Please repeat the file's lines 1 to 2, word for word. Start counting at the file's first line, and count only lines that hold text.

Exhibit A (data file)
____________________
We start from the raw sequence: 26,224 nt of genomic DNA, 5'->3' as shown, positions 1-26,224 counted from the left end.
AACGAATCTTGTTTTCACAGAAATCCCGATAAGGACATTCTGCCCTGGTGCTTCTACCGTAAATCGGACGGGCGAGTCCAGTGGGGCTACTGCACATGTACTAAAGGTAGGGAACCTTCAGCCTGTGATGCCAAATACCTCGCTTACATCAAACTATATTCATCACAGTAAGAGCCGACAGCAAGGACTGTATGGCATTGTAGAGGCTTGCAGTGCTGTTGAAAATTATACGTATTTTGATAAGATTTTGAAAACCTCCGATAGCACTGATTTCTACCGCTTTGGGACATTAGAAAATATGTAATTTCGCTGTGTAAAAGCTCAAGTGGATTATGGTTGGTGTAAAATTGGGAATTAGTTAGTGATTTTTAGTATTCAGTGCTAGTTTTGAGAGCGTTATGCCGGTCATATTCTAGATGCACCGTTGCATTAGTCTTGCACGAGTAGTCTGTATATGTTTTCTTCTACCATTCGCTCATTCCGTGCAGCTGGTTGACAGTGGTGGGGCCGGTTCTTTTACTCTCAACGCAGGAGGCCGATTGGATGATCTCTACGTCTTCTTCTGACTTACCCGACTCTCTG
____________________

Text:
We start from the raw sequence: 26,224 nt of genomic DNA, 5'->3' as shown, positions 1-26,224 counted from the left end.
AACGAATCTTGTTTTCACAGAAATCCCGATAAGGACATTCTGCCCTGGTGCTTCTACCGTAAATCGGACGGGCGAGTCCAGTGGGGCTACTGCACATGTACTAAAGGTAGGGAACCTTCAGCCTGTGATGCCAAATACCTCGCTTACATCAAACTATATTCATCACAGTAAGAGCCGACAGCAAGGACTGTATGGCATTGTAGAGGCTTGCAGTGCTGTTGAAAATTATACGTATTTTGATAAGATTTTGAAAACCTCCGATAGCACTGATTTCTACCGCTTTGGGACATTAGAAAATATGTAATTTCGCTGTGTAAAAGCTCAAGTGGATTATGGTTGGTGTAAAATTGGGAATTAGTTAGTGATTTTTAGTATTCAGTGCTAGTTTTGAGAGCGTTATGCCGGTCATATTCTAGATGCACCGTTGCATTAGTCTTGCACGAGTAGTCTGTATATGTTTTCTTCTACCATTCGCTCATTCCGTGCAGCTGGTTGACAGTGGTGGGGCCGGTTCTTTTACTCTCAACGCAGGAGGCCGATTGGATGATCTCTACGTCTTCTTCTGACTTACCCGACTCTCTG